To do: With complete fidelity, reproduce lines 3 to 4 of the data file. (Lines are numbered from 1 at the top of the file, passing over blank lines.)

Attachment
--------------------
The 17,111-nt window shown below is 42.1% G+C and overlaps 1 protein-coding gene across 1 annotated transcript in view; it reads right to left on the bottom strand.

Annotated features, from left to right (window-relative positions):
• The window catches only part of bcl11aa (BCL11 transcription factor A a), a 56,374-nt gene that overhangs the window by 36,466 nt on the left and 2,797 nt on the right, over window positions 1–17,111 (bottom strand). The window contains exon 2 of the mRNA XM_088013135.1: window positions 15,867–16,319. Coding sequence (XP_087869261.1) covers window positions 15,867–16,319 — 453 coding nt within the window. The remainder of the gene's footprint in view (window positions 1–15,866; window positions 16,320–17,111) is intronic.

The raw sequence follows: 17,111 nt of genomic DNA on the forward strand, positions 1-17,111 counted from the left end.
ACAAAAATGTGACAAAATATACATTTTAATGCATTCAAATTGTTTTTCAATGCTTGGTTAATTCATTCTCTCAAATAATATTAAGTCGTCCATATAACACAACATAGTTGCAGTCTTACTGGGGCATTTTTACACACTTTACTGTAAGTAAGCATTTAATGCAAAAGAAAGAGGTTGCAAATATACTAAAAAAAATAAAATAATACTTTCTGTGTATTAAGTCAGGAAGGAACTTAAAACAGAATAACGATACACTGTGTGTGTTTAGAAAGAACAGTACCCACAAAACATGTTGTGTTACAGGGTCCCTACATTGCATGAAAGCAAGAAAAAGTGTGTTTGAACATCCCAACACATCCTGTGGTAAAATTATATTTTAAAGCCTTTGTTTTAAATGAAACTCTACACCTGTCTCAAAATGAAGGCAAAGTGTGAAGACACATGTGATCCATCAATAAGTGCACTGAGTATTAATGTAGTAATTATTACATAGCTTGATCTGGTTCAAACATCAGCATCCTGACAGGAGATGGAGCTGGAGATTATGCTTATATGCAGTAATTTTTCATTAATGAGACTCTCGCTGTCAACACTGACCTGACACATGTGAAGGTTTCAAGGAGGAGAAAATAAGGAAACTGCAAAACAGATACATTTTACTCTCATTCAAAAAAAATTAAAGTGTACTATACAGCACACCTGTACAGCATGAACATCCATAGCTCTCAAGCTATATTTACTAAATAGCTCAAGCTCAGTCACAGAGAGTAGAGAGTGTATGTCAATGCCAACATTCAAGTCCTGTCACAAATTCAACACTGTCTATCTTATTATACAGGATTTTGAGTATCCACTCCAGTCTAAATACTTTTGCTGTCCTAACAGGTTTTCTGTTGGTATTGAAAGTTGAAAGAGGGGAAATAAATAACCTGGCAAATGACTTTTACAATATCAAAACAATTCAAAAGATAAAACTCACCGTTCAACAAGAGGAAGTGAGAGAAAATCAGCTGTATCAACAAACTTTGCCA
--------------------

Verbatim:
• The window catches only part of bcl11aa (BCL11 transcription factor A a), a 56,374-nt gene that overhangs the window by 36,466 nt on the left and 2,797 nt on the right, over window positions 1–17,111 (bottom strand). The window contains exon 2 of the mRNA XM_088013135.1: window positions 15,867–16,319. Coding sequence (XP_087869261.1) covers window positions 15,867–16,319 — 453 coding nt within the window. The remainder of the gene's footprint in view (window positions 1–15,866; window positions 16,320–17,111) is intronic.

The raw sequence follows: 17,111 nt of genomic DNA on the forward strand, positions 1-17,111 counted from the left end.